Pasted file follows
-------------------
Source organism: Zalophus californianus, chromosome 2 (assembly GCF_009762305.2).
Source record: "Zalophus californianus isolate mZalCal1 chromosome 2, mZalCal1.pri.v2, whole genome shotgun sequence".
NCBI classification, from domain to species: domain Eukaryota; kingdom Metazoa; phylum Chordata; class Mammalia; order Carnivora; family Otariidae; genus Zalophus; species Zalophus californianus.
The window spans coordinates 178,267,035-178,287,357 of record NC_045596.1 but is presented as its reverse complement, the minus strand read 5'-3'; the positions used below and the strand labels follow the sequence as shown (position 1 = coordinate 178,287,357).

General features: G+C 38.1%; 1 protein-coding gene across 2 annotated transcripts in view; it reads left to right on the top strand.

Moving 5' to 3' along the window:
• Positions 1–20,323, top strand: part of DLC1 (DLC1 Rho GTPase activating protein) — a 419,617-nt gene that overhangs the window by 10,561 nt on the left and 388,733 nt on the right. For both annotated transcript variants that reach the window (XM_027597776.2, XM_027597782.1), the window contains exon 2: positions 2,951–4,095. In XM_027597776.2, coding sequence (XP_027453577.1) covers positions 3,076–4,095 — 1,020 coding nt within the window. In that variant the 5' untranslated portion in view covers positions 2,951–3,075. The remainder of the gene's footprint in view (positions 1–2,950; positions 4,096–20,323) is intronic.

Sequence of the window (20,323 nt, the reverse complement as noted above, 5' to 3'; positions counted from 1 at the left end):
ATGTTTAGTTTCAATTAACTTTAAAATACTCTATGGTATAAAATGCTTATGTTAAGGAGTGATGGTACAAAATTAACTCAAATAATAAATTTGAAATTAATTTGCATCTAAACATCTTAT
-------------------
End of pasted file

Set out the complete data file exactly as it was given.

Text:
Source organism: Zalophus californianus, chromosome 2 (assembly GCF_009762305.2).
Source record: "Zalophus californianus isolate mZalCal1 chromosome 2, mZalCal1.pri.v2, whole genome shotgun sequence".
NCBI classification, from domain to species: domain Eukaryota; kingdom Metazoa; phylum Chordata; class Mammalia; order Carnivora; family Otariidae; genus Zalophus; species Zalophus californianus.
The window spans coordinates 178,267,035-178,287,357 of record NC_045596.1 but is presented as its reverse complement, the minus strand read 5'-3'; the positions used below and the strand labels follow the sequence as shown (position 1 = coordinate 178,287,357).

General features: G+C 38.1%; 1 protein-coding gene across 2 annotated transcripts in view; it reads left to right on the top strand.

Moving 5' to 3' along the window:
• Positions 1–20,323, top strand: part of DLC1 (DLC1 Rho GTPase activating protein) — a 419,617-nt gene that overhangs the window by 10,561 nt on the left and 388,733 nt on the right. For both annotated transcript variants that reach the window (XM_027597776.2, XM_027597782.1), the window contains exon 2: positions 2,951–4,095. In XM_027597776.2, coding sequence (XP_027453577.1) covers positions 3,076–4,095 — 1,020 coding nt within the window. In that variant the 5' untranslated portion in view covers positions 2,951–3,075. The remainder of the gene's footprint in view (positions 1–2,950; positions 4,096–20,323) is intronic.

Sequence of the window (20,323 nt, the reverse complement as noted above, 5' to 3'; positions counted from 1 at the left end):
ATGTTTAGTTTCAATTAACTTTAAAATACTCTATGGTATAAAATGCTTATGTTAAGGAGTGATGGTACAAAATTAACTCAAATAATAAATTTGAAATTAATTTGCATCTAAACATCTTAT